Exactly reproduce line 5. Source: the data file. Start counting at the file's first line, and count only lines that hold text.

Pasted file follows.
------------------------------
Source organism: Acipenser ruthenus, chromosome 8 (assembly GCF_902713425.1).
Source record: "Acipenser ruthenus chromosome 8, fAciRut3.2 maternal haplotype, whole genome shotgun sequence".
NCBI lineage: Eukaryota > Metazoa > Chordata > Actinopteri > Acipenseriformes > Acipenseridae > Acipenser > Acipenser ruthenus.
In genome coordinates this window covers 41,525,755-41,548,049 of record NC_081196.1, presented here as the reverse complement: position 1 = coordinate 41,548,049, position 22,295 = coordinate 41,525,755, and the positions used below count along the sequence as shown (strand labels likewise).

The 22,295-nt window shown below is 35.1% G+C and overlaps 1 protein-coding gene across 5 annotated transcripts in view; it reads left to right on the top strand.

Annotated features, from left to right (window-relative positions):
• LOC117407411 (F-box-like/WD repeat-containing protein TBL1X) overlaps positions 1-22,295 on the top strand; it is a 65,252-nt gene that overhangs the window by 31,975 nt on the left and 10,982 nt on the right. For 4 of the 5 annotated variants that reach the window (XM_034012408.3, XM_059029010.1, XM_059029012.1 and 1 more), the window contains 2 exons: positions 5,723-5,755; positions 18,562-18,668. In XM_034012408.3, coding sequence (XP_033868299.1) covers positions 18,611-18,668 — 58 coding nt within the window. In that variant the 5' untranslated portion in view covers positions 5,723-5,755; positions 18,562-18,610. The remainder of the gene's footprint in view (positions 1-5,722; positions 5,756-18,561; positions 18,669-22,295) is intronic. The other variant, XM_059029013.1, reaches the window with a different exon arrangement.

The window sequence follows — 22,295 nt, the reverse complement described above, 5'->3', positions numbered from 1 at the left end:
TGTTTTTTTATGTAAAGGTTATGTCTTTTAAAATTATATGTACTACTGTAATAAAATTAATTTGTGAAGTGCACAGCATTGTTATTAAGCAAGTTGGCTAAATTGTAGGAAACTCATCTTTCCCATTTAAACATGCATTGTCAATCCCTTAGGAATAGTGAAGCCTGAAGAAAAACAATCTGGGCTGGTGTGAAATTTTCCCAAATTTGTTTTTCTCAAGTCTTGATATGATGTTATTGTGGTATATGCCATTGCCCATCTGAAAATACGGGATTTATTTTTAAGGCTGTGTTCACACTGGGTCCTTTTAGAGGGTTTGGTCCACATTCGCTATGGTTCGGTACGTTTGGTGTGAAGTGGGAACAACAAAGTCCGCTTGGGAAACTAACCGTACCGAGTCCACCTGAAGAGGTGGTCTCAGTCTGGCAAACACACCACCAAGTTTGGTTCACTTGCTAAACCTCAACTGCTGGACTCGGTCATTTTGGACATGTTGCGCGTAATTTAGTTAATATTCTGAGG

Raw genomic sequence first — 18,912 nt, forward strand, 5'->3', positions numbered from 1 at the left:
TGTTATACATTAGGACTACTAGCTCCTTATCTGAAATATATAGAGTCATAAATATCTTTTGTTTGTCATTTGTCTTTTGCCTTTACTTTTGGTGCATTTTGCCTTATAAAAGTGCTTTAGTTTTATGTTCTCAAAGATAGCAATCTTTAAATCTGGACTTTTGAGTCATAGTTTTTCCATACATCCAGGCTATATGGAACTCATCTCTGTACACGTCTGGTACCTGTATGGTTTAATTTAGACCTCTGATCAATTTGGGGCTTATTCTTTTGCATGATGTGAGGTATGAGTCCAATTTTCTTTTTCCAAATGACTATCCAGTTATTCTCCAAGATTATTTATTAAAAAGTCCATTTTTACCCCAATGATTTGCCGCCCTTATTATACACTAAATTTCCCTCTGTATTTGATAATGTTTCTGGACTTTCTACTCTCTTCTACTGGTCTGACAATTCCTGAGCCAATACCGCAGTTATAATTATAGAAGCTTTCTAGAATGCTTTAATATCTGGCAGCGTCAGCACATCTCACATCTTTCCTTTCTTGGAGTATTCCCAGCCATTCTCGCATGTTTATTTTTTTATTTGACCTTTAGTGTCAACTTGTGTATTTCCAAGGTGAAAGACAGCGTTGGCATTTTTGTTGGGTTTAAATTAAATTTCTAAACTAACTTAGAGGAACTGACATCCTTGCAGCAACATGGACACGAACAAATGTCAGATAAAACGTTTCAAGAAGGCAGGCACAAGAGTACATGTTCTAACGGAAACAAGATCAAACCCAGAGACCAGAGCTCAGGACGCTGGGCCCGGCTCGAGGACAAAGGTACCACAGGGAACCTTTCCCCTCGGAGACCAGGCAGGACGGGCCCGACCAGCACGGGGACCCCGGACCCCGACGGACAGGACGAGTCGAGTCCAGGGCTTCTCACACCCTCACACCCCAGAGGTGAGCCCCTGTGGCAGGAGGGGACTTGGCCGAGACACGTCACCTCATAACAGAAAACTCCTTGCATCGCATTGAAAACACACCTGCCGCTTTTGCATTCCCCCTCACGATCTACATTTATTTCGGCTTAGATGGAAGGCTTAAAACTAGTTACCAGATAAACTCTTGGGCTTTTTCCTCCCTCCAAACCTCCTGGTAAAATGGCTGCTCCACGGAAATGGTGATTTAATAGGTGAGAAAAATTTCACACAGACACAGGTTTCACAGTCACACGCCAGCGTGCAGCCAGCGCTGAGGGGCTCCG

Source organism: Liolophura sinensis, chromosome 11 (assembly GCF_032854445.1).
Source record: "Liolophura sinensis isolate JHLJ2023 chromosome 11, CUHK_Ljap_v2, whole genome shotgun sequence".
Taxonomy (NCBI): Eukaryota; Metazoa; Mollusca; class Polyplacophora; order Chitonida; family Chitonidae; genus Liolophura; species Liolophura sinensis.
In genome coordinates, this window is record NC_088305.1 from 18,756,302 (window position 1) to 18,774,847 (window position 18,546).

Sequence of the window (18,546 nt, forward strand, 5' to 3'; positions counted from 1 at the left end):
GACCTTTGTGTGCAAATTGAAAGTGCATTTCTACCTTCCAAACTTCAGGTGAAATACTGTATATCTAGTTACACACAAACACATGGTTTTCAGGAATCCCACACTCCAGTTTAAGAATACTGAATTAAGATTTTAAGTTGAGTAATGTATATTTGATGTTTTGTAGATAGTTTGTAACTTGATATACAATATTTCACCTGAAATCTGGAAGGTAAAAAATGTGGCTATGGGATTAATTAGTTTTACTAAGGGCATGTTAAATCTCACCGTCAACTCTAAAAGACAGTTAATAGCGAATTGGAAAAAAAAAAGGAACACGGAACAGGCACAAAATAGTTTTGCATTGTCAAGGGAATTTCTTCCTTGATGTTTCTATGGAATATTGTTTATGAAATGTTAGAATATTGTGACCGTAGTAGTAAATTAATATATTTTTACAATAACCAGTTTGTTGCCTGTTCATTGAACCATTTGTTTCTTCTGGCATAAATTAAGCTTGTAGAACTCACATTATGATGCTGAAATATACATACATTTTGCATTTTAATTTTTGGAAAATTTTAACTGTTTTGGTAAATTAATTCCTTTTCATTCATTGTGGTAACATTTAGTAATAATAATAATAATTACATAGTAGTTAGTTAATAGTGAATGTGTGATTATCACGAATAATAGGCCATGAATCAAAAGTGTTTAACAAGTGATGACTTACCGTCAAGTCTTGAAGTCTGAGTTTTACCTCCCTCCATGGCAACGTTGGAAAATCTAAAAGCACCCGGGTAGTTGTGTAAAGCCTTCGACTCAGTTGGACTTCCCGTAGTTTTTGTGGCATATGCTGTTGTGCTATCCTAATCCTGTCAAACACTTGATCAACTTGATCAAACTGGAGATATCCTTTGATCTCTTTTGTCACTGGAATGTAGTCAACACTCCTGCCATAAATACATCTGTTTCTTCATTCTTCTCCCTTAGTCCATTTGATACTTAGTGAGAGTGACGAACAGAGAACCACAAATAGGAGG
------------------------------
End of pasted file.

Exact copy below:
The 22,295-nt window shown below is 35.1% G+C and overlaps 1 protein-coding gene across 5 annotated transcripts in view; it reads left to right on the top strand.